Getting two mega vendors to work together – always fun. On a positive note, the experience further reinforced my love for SQL Server.
Scenario: Installing Oracle 11g 64-bit and 32-bit clients on Windows Server R2 64-bit machine for both development and testing. As you would recall, BIDS (aka SSDS in SQL Server 2012) is a 32-bit application. So, is PowerPivot if it runs in 32 bit Excel. On the other hand, the server products, such as SSRS and SSAS, are x64. So, the changes are that you’ll need both the 32-bit and 64-bit OLE DB Oracle providers since Microsoft discontinued its Oracle OLE DB provider support.
Issue 1: It looks like this deployment scenario wasn’t on the Oracle support radar and probably was never tested. First of all, based on previous experience, you need to install both the 64 bit and 32 bit full Oracle clients with the Administrator option. Other options didn’t work for me. However, the 64-bit client install completes fine but the 32-bit client fails. Once the 32-bit setup goes to the Finish step, it just vanishes into a thin air, probably as a result of an unhandled exception. No errors in the Oracle inventory logs or anywhere else.
Resolution: How do we get the 32-bit client to actually install SxS with the 64-bit client? A registry hack of course, because it tries to use the 64-bit inventory folder (C:\Program Files\Oracle\Inventory) and this is not allowed. So, open regedit and navigate to HKEY_LOCAL_MACHINE\SOFTWARE\Wow6432Node\ORACLE. Change the inst_loc setting from C:\Program Files\Oracle\Inventory to C:\Program Files (x86)\Oracle\Inventory, as follows:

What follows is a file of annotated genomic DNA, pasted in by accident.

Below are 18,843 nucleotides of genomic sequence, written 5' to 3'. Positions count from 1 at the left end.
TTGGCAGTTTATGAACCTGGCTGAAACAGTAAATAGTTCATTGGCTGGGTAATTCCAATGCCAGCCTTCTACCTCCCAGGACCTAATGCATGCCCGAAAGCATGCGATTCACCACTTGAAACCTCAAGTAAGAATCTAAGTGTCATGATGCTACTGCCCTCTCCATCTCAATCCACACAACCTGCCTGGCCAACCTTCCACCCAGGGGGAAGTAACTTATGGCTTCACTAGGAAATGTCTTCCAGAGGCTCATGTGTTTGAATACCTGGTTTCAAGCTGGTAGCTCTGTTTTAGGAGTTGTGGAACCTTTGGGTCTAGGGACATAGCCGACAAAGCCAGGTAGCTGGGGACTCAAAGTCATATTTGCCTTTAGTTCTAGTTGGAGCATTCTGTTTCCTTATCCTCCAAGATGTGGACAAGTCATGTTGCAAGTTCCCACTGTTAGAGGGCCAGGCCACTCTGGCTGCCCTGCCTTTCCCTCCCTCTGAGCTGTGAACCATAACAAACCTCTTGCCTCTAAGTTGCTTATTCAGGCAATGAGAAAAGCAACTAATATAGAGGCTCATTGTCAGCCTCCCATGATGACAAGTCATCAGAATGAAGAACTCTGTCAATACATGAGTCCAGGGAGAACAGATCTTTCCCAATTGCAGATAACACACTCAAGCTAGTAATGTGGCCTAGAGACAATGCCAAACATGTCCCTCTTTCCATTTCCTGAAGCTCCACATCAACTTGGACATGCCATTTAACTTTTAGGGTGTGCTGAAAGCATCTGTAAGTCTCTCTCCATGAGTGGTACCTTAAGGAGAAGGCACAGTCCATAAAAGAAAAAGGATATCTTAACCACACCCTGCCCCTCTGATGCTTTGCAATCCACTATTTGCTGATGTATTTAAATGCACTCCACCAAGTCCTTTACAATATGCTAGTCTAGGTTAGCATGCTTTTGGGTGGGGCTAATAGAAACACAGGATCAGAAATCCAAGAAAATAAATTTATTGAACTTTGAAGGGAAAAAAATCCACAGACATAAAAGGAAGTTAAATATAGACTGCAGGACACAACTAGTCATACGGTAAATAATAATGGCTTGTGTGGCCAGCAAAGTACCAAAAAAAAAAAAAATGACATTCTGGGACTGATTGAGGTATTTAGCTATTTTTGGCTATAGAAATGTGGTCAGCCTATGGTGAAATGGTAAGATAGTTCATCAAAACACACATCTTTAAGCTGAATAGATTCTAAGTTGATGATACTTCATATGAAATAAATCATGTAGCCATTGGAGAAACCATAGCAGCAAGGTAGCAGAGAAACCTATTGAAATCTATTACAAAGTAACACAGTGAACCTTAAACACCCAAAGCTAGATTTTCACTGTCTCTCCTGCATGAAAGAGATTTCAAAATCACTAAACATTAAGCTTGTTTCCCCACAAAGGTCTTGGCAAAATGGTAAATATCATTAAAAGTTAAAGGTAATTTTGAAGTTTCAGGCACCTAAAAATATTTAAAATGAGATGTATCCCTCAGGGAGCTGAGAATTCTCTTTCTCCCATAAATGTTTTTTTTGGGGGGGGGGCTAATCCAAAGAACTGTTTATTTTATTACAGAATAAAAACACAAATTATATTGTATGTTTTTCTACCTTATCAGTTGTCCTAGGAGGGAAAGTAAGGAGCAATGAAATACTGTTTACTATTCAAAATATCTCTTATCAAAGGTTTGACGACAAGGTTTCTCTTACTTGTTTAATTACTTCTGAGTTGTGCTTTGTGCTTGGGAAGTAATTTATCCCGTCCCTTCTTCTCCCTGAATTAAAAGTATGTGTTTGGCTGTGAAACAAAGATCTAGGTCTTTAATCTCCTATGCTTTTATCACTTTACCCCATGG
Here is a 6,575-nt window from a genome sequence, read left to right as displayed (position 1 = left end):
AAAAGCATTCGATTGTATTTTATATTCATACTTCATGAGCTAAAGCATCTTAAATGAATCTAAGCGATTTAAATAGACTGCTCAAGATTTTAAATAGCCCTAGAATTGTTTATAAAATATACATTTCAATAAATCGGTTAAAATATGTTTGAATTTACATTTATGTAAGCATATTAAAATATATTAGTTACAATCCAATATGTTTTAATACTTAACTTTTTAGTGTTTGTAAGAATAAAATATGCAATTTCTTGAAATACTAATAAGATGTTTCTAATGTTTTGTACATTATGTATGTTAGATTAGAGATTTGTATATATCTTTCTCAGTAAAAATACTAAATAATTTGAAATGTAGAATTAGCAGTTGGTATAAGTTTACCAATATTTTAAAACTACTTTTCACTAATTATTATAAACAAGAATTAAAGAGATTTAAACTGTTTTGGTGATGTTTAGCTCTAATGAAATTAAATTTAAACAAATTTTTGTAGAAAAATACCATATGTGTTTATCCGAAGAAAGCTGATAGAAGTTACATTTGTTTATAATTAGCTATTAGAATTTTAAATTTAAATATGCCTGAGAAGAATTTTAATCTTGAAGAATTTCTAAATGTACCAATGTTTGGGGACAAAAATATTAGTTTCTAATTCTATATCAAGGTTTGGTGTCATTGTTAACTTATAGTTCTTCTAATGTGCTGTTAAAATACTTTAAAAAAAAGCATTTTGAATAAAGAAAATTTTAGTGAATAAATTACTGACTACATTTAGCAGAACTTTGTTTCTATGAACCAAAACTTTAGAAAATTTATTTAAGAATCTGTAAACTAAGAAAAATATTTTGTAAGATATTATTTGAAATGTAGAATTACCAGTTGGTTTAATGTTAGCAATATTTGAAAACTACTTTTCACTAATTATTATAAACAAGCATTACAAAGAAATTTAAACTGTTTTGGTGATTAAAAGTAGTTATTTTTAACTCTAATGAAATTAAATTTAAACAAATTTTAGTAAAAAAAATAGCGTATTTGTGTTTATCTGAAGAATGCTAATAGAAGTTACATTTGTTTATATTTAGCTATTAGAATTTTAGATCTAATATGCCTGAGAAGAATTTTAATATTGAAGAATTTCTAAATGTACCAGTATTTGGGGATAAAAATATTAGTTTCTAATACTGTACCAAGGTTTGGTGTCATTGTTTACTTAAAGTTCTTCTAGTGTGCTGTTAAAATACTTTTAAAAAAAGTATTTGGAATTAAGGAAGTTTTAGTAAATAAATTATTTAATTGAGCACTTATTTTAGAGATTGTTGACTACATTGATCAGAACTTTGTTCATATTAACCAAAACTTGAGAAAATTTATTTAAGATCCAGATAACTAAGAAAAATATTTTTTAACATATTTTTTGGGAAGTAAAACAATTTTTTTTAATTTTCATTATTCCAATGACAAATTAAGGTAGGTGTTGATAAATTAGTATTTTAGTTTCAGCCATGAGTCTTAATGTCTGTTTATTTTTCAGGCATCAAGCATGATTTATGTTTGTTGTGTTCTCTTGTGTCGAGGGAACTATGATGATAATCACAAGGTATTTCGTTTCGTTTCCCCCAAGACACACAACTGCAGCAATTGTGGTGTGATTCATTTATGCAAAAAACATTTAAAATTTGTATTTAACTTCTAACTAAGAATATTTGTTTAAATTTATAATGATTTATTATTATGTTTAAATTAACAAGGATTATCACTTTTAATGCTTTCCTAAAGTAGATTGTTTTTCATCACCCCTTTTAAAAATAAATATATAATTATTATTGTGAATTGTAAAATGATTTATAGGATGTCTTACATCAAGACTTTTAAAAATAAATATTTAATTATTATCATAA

inst_loc=C:\Program Files (x86)\Oracle\Inventory
Issue 2: Now that we got the 32-bit client installed, what do we get in BIDS when we attempt to set up a data source to Oracle? The Oracle OLE DB provider is missing.
Resolution: Run the Oracle 32-bit client a second time but choose the Custom option. Then, select the Oracle OLE DB provider to get it registered properly.
Now we get the Oracle OLE DB Provider to show in BIDS and we should be able to connect in both x32 and x64 clients and everything should just work nicely, right?
Issue 3: After all of this setup extravaganza, what speed do you get when reading rows from Oracle in SSAS or PowerPivot? About 20,000 rows/sec. Now, SSAS is capable of processing 100K+ rows/sec on a single thread so something is wrong here. I got the same pathetic speed with different customers so the issue is probably with the OLE DB provider. I tried a few things but I couldn’t get better performance. I’m hearing that Oracle drivers from other vendors (DataDirect and Attunity were specifically mentioned) have better performance but I haven’t tried them. Let me know if you have a better luck.